What is the finding?
Studing the micro- and nano- structure properties in multiple round wires made with Bi-2212, researchers learned that processing controls impact grain orientation and grain boundary composition in Bi-2212 Round Wire to improve superconducting critical current density (Jc).
Why is this important?
High-magnetic-field applications of Bi-2212 Round Wire will require a knowledge of how nanostructure influences the critical current density (Jc) and how this nanostructure can be optimized during the heat treatment processing of Bi-2212 Round Wire. The goal is to push Bi-2212 to the forefront of high temperature superconductors (HTS) to make next generation superconducting magnets that can be operated at higher fields, higher temperatures, and at lower cost.
Who did the research?
T.A. Oloye1,2, M. Matras4, J. Jiang1, S.I. Hossain1,2, Y. Su1,*, U. P. Trociewitz1, E. E. Hellstrom1,2,3, D. C. Larbalestier1,2,3, and F. Kametani1,2,3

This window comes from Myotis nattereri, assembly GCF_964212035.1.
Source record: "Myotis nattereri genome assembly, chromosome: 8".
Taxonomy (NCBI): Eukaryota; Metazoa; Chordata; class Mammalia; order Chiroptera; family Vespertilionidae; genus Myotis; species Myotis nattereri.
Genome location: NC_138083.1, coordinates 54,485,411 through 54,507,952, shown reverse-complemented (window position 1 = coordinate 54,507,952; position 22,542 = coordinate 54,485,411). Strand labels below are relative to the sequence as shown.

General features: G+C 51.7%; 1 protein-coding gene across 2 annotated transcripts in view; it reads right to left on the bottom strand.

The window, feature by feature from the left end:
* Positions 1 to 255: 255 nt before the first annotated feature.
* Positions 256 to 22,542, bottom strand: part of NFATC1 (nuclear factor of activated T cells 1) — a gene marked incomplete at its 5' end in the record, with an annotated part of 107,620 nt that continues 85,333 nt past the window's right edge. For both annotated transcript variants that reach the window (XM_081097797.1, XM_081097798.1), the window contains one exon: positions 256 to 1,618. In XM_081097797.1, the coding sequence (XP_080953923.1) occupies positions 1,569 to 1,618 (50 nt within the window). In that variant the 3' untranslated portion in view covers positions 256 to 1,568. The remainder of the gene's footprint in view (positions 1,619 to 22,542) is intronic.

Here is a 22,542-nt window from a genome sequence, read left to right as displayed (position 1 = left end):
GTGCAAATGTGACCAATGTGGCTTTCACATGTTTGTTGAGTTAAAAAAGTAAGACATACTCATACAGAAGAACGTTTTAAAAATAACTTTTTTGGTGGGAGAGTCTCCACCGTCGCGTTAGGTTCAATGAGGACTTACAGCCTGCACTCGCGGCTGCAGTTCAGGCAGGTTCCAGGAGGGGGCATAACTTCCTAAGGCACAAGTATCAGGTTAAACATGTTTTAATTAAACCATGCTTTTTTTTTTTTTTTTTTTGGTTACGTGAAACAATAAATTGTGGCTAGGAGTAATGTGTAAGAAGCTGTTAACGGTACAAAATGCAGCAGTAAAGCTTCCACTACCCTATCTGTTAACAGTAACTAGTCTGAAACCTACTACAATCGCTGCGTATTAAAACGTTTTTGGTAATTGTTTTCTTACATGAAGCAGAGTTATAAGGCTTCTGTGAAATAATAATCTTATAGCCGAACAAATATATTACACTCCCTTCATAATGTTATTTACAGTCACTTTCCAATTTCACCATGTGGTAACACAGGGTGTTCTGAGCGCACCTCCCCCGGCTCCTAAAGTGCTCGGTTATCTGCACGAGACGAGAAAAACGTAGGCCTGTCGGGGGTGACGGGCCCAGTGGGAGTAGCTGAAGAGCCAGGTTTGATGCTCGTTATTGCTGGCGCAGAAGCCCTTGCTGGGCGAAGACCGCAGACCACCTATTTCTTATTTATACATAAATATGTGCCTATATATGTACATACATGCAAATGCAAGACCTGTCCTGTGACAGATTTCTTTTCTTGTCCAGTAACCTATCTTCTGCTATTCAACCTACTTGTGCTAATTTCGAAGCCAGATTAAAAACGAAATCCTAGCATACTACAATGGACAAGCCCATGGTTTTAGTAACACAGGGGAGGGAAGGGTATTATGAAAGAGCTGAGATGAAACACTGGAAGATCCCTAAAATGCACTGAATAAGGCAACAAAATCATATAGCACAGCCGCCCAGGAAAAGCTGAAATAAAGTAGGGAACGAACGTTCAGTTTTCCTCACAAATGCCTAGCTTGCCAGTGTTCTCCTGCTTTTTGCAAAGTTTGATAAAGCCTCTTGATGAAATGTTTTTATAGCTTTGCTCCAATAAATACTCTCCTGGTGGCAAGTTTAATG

1Applied Superconductivity Center, MagLab; 2Materials Science and Engineering, FSU; 3FAMU-FSU Dept of Mechanical Engineering; 4European Organization for Nuclear Research; * Now: Materials Science and Technology Division, Oak Ridge Nat'l Lab
Why did this research need the MagLab?
The MagLab's Applied Superconductivity Center provided both the expertise and the nanoscale imaging tools - Electron Back Scatter Diffraction (EBSD) and Transmission Electron Microscopy (TEM) – necessary to link critical current densities to nanostructure. The EBSD enabled us to visualize the important high Jc grain microstructures within the individual filaments, while the TEM revealed the nanostructural features of grain boundaries that are also necessary to develop high Jc.
Details for scientists
- View or download the expert-level Science Highlight, Advanced Microscopy for Better Nanostructural Insights in Bi-2212 Round Wires
- Read the full-length publication, Correlation of critical current density to quasi-biaxial texture and grain boundary cleanliness in fully dense Bi-2212 wires, in Superconductor Science and Technology
This research was funded by the following grants: D. C. Larbalestier, E.E. Hellstrom, J. Jiang and F. Kametani (DOE DE-SC0010421) and G.S. Boebinger (NSF DMR-1644779)
For more information, contact Lance Cooley.